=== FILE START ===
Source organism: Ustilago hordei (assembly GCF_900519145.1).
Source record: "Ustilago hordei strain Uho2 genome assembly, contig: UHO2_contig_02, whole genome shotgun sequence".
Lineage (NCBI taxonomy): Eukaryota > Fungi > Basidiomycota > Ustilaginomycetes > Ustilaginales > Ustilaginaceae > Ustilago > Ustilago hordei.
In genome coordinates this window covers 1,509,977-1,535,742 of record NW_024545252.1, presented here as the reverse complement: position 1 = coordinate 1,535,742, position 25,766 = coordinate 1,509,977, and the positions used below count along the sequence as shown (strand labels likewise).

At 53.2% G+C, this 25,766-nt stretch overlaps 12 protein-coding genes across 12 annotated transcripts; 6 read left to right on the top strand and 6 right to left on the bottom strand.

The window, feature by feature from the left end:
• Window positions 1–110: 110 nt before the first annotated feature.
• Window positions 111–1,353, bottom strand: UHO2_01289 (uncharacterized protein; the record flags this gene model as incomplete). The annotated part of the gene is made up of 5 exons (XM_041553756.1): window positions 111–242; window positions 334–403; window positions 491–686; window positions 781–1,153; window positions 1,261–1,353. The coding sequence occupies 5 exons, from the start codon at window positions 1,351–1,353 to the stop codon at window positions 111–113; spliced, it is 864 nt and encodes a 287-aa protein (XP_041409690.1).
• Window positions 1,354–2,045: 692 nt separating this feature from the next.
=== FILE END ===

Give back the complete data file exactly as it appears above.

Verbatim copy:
Source organism: Ustilago hordei (assembly GCF_900519145.1).
Source record: "Ustilago hordei strain Uho2 genome assembly, contig: UHO2_contig_02, whole genome shotgun sequence".
Lineage (NCBI taxonomy): Eukaryota > Fungi > Basidiomycota > Ustilaginomycetes > Ustilaginales > Ustilaginaceae > Ustilago > Ustilago hordei.
In genome coordinates this window covers 1,509,977-1,535,742 of record NW_024545252.1, presented here as the reverse complement: position 1 = coordinate 1,535,742, position 25,766 = coordinate 1,509,977, and the positions used below count along the sequence as shown (strand labels likewise).

At 53.2% G+C, this 25,766-nt stretch overlaps 12 protein-coding genes across 12 annotated transcripts; 6 read left to right on the top strand and 6 right to left on the bottom strand.

The window, feature by feature from the left end:
• Window positions 1–110: 110 nt before the first annotated feature.
• Window positions 111–1,353, bottom strand: UHO2_01289 (uncharacterized protein; the record flags this gene model as incomplete). The annotated part of the gene is made up of 5 exons (XM_041553756.1): window positions 111–242; window positions 334–403; window positions 491–686; window positions 781–1,153; window positions 1,261–1,353. The coding sequence occupies 5 exons, from the start codon at window positions 1,351–1,353 to the stop codon at window positions 111–113; spliced, it is 864 nt and encodes a 287-aa protein (XP_041409690.1).
• Window positions 1,354–2,045: 692 nt separating this feature from the next.